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March 27, 2003

After Welfare - Contrasting Studies

Statistics Canada has released a study on people who leave welfare that contrasts with the story spun by BC's Minister of Human Resources, Murry Coell. "Life After Welfare: The Economic Well Being of Welfare Leavers in Canada during the 1990s" by Marc Frenette and Garnett Picot ( provides some fascinating contrasts with Coell's characterization of the 90s and with what are passing as welfare exit surveys in his ministry.

In the legislature's question period, Opposition Leader Joy MacPhail has been demanding that Coell account for his "review" of 19,000 people in receipt of disability benefits. Coell refused to say how many people he expected to have their benefits reduced, even though MacPhail produced a ministry document that said "The ministry expects that about 9,130 disability 2 clients - 20 percent of the caseload - will not meet the new criteria." Rather than answering simple questions, Coell turned his answers into an attack on the former government. On March 13th he said "In 1991, when unemployment rates were going down, what happened to the caseload for people who were on temporary assistance? It doubled." The data shows that the Minister doesn't have his facts straight.

The study released by Statistics Canada shows (Appendix table 3) that for men between ages 25 and 54 the unemployment rate increased in BC from 7.6% in 1990 to 9.5% in 1991, dropping to 9.3% in 1992. The early nineties showed similar bad economic results for the rest of Canada. For all of Canada, the unemployment rate for men of those ages increased from 7.2% in 1990 to 9.5% in 1991, and to 10.7% in 1992. Coell's recollection of the economic times inherited by the Harcourt government bears no relation to the facts.

Coell's account of what was happening to welfare roles in the 90s is also out of sync with the facts. The study released by Statistics Canada (Appendix table 1) shows that for all of Canada, the proportion of the population on welfare in 1991 was 8.2%. The proportion rose to 10.7% in 1994 before beginning to slowly decline. In British Columbia, the proportion of the population on welfare was lower than the Canadian average for every year shown in the study. In 1991 the BC proportion was 7.3%. It peaked at 10.0% in 1995 (one year after the peak for Canada) before gradually declining.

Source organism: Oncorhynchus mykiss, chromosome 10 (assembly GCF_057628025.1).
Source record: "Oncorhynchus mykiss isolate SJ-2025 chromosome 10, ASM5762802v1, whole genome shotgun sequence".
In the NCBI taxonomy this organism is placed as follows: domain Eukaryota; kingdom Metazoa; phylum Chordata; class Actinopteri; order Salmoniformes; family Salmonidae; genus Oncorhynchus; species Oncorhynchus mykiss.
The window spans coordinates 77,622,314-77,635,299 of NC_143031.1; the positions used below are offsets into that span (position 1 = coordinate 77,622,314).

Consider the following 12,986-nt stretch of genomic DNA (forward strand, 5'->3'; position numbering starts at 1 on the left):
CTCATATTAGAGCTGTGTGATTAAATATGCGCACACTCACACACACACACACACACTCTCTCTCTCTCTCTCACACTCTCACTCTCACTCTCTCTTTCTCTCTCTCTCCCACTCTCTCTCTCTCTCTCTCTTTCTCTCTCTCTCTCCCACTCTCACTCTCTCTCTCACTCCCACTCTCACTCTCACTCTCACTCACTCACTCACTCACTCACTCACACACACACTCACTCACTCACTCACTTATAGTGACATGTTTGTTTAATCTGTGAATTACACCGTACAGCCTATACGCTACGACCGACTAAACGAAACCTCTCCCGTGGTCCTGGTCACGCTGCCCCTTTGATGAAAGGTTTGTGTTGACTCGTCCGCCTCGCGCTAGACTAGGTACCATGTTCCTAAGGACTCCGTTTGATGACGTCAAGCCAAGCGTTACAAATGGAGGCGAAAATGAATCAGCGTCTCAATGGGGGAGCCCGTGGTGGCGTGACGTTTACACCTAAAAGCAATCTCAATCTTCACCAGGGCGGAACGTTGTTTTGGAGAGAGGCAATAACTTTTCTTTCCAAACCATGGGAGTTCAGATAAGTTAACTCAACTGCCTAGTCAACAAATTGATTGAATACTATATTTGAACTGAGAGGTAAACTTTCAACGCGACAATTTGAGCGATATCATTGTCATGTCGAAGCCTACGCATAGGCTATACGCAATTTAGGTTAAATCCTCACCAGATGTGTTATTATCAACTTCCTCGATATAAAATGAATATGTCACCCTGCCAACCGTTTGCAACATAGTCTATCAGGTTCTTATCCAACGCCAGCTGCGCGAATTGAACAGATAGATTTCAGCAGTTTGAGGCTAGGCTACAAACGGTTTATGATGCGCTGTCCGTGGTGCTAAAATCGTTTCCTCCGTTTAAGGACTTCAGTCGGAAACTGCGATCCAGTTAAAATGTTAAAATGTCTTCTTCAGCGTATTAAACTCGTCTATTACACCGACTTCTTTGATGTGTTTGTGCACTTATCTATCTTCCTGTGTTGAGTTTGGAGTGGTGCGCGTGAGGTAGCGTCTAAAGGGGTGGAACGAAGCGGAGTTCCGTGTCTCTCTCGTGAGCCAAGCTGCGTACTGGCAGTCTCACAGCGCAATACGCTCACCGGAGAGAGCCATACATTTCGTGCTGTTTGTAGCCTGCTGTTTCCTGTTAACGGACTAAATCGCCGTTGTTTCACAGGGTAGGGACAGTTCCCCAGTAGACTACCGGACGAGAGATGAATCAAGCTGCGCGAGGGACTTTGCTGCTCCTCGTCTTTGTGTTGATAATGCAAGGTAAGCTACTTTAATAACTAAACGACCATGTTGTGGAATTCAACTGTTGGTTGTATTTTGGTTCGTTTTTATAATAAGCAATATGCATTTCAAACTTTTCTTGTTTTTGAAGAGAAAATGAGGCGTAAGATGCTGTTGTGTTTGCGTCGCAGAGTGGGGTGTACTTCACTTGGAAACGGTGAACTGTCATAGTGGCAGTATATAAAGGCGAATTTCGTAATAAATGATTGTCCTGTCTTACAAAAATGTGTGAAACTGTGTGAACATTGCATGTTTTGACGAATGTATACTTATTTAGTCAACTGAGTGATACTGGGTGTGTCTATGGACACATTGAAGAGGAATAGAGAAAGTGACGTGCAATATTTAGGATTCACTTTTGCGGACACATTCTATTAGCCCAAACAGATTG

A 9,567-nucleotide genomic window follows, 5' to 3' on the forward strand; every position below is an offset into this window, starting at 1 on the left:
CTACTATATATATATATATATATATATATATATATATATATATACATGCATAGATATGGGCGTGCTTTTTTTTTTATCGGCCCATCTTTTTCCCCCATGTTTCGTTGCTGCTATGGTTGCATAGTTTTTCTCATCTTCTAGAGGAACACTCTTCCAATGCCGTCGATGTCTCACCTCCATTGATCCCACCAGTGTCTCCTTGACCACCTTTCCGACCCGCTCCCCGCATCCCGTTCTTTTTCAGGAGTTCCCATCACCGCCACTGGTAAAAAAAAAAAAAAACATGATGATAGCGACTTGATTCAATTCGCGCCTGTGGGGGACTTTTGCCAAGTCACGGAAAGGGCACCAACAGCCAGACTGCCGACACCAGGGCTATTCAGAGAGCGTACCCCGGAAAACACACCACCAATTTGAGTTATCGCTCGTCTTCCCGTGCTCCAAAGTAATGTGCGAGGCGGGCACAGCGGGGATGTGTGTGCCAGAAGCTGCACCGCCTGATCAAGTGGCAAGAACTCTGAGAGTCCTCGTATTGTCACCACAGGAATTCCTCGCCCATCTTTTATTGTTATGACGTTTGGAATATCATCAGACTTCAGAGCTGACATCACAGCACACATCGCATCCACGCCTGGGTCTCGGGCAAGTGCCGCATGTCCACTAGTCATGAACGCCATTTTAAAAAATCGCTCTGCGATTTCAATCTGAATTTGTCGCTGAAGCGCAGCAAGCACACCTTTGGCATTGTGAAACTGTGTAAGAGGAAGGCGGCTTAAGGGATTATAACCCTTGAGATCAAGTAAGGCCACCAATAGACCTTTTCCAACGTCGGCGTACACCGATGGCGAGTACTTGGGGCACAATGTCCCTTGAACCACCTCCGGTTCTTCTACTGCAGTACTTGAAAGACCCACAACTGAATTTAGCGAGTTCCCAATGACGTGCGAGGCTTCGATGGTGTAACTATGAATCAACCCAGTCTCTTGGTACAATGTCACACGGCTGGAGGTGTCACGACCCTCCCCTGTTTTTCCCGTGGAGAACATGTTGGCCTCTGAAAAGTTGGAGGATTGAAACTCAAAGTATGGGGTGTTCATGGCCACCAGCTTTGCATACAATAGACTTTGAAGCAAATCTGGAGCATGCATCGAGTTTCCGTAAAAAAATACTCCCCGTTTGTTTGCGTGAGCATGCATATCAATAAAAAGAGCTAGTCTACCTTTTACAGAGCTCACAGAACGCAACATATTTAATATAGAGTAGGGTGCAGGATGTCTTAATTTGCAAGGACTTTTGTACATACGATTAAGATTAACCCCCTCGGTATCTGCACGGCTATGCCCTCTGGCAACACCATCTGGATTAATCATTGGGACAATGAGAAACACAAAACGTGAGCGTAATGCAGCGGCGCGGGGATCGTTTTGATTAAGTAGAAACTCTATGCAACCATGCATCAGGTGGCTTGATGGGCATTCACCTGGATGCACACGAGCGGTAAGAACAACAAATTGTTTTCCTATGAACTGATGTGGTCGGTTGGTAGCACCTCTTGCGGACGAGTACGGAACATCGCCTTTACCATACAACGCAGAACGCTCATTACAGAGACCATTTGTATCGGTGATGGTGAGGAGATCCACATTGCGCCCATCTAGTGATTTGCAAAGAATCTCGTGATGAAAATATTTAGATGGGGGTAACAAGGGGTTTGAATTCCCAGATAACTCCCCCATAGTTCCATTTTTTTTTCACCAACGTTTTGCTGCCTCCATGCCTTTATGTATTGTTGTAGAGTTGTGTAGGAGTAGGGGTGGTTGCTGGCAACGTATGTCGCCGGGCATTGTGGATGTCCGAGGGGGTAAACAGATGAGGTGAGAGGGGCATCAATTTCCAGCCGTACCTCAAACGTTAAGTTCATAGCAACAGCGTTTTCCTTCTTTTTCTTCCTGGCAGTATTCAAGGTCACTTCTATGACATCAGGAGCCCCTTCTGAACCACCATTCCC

Coell's Ministry has been conducting "welfare exit surveys" for the apparent purpose of justifying harsh changes. The surveys certainly do not qualify as good research since the number of people with phones not in service exceeds the number of people surveyed. No effort is made to find out what actually happened to the people who left welfare in BC. Are they living with and supported by family and friends? Have they moved out of the province? Are they on the street? Coell would have people believe that 67% of those who left assistance did so for employment, and those who found a job have 2.9 times the amount of money they received on income assistance. It is very difficult to reconcile that claim with the results of the "Life After Welfare" study.

Coell's "study" tabulated results from a low response telephone survey of people who have been off of assistance for six months. Frenette and Picot's study used the Longitudinal Administrative Database (LAD) which is a 20% sample of taxfilers for the years 1982 to 2000 derived from the annual tax file provided by the Canada Customs and Revenue Agency. Their study didn't lose anyone. It tracked people who reported 80% of their income in one year as being from welfare and looked at their family income two years later. The study provides breakdowns of results by province. Frenette and Picot analyzed family incomes of 28,840 people who had left welfare. They ranked into deciles (ten equal parts) the families by how much they had improved their income. The top decile showed the kind of results reported by Coell's ministry, but after that the improvements in family income quickly dropped off. The bottom four deciles had lower family incomes than when they were on welfare! The study found that over five years following exit from welfare, 52% had returned to the welfare system at some point. The authors noted that this is consistent with American experience. The study looked at the one third of welfare leavers who experienced declines in income when they left the welfare system and attempted to answer why that happened. No satisfactory conclusions were reached.

The service plan for the Ministry of Human Resources says "The Ministry of Human Resources envisions a province in which those British Columbians in need are assisted to achieve their social and economic potential." Some believe that the Ministry's vision is to kick enough people off welfare so as to fund the tax cuts. If the Campbell government is serious about helping people in need achieve their social and economic potential, it should do the kind of serious research recently published by Statistics Canada and find out what is really happening to those who leave welfare.


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